Students showcase late alumnus’ artwork
As a History major, Kristen Onkka ’14 (Brecksville, Ohio) is familiar with the time and effort it takes to fully research a topic.
So when she teamed up with nine other students this spring for the Art of Collecting and Museum Practices course, she was excited about researching the work of photographer S. Durward Hoag ’23.
What she learned, though, was there were elements she was not ready for.
“I wasn’t expecting it to be so hard to hang the photos,” Onkka said. “It took us three hours to hang one half of the exhibit.”
The students, under the direction of Dr. Chaya Chandrasekhar, put together an impressive exhibit, Convergence: Photographs of Marietta That Was. It opened April 11 and will remain on display until May 11 in Gallery 310, the College’s newest exhibition space.
The photos are part of the Legacy Library’s Special Collections. Hoag is a member of Marietta College’s Hall of Honor. He was considered a tourism pioneer and played a major role in Interstate-77 being routed near Marietta. He was also known as a local historian and photographer. He died in Marietta on Oct. 18, 1982.
Through the exhibition, the Marietta students are now sharing his timeless images with another generation. Selecting the photos was not easy, though as there are 12,000 to 15,000 prints and negatives to choose from, according to Linda Showalter, Special Collections Associate.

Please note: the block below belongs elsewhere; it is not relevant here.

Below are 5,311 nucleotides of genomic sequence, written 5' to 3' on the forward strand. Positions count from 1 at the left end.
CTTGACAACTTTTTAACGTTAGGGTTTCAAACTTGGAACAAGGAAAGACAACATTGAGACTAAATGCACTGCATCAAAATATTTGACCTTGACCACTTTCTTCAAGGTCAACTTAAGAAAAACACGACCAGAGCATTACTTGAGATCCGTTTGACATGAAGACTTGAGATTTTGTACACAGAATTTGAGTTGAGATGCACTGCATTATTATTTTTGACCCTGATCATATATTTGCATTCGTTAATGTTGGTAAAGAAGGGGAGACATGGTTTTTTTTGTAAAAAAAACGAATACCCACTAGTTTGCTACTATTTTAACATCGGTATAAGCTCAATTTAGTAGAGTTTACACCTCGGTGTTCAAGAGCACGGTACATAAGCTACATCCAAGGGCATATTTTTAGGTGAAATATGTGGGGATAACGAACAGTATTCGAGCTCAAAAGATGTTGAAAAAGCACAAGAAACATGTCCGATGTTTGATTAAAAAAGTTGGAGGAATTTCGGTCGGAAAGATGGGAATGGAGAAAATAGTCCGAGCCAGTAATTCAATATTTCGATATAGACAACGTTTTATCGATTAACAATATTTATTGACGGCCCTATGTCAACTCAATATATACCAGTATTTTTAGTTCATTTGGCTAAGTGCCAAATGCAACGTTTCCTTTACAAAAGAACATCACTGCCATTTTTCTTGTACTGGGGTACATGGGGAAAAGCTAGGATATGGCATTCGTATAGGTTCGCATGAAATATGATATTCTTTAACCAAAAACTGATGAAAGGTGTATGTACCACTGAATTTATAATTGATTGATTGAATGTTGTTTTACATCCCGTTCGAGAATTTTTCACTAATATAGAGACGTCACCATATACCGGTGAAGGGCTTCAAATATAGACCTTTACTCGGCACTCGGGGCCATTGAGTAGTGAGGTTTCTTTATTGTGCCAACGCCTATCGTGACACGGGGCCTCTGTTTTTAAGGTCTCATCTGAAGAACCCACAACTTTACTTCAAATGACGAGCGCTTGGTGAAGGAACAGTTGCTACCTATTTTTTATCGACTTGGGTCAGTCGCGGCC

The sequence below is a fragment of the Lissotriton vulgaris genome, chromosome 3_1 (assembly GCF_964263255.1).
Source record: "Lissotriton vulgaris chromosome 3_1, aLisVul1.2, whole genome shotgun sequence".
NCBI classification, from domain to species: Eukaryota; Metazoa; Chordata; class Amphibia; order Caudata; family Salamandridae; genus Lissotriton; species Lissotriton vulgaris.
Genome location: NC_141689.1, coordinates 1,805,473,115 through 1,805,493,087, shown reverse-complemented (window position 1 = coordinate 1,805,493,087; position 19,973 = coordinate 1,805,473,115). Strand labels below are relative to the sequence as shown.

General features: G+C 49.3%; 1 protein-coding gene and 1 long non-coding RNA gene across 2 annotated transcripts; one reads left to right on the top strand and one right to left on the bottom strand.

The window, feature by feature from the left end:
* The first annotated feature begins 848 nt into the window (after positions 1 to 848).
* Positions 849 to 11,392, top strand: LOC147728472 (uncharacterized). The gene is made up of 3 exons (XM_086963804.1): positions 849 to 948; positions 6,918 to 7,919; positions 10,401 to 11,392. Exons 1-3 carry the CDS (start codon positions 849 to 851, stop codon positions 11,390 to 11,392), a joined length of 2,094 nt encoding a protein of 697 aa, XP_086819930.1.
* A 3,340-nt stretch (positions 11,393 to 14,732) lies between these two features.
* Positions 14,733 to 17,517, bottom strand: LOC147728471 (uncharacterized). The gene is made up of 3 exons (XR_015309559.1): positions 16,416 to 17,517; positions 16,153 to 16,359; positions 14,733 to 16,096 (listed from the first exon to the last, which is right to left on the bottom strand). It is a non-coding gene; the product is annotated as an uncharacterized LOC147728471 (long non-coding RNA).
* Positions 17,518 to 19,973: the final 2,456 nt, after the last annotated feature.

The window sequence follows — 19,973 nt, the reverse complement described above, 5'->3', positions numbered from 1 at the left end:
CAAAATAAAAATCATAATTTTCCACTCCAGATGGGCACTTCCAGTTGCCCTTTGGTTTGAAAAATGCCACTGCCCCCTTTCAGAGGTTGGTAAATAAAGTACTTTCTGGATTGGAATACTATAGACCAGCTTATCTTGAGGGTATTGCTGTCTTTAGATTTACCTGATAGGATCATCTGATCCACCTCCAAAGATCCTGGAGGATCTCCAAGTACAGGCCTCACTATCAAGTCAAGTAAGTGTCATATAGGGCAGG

“We really had to think about the type of story we wanted to tell. Who was our audience?” said Chuck Atkins ’17 (Marietta, Ohio). “Due to the restraints of space both teams started out with a lot more work than we expected.”
The class was divided into two, five-person teams. One team was made up of Anna Bordonada ’14 (Palestine, W.Va.), Nicole Morrone ’15 (Mineral Ridge, Ohio), Dana VanDervort ’15 (Alexandria, Ohio), Camille Walters ’17 (Williamstown, W.Va.) and Atkins. The other group was Nicole Martin ’14 (Granville, Ohio), Chad Rummler ’14 (Seaville, N.J.), Rachel Smith ’14 (McConnelsville, Ohio), Kaleb Thompson ’14 (East Cleveland, Ohio) and Onkka.
“Above all, the Museum Practices course teaches students about teamwork and responsibility. Curating an exhibition requires collaboration — from inception to completion,” Chandrasekhar said. “This group of student curators worked well together, with each person contributing her or his strengths to the project, and showed real leadership. The proof is in the excellent exhibit. I could not be more proud of their efforts.”
Bordonada admitted that she prefers working alone, but this group experience was fulfilling.
“I liked the way we played and I learned a lot from everyone,” she said.
Many in the class said they were excited with the final outcome, but surprised how much time went into and how much they had to compromise along the way.
“I was about the story and it was interesting for me as a real-world application. We had to focus on the audience,” Martin said. “I wouldn’t change anything about it now. When you go into a museum you don’t walk a certain way every time, so we really had to think how each photo was place so we could tell a story no matter how someone walks through the gallery.”
Rummler, a Psychology major, added, “I’m very proud of what we accomplished. I had no clue what I was doing when I decided to take this class, but it blew my mind what goes into preparing for an exhibition.”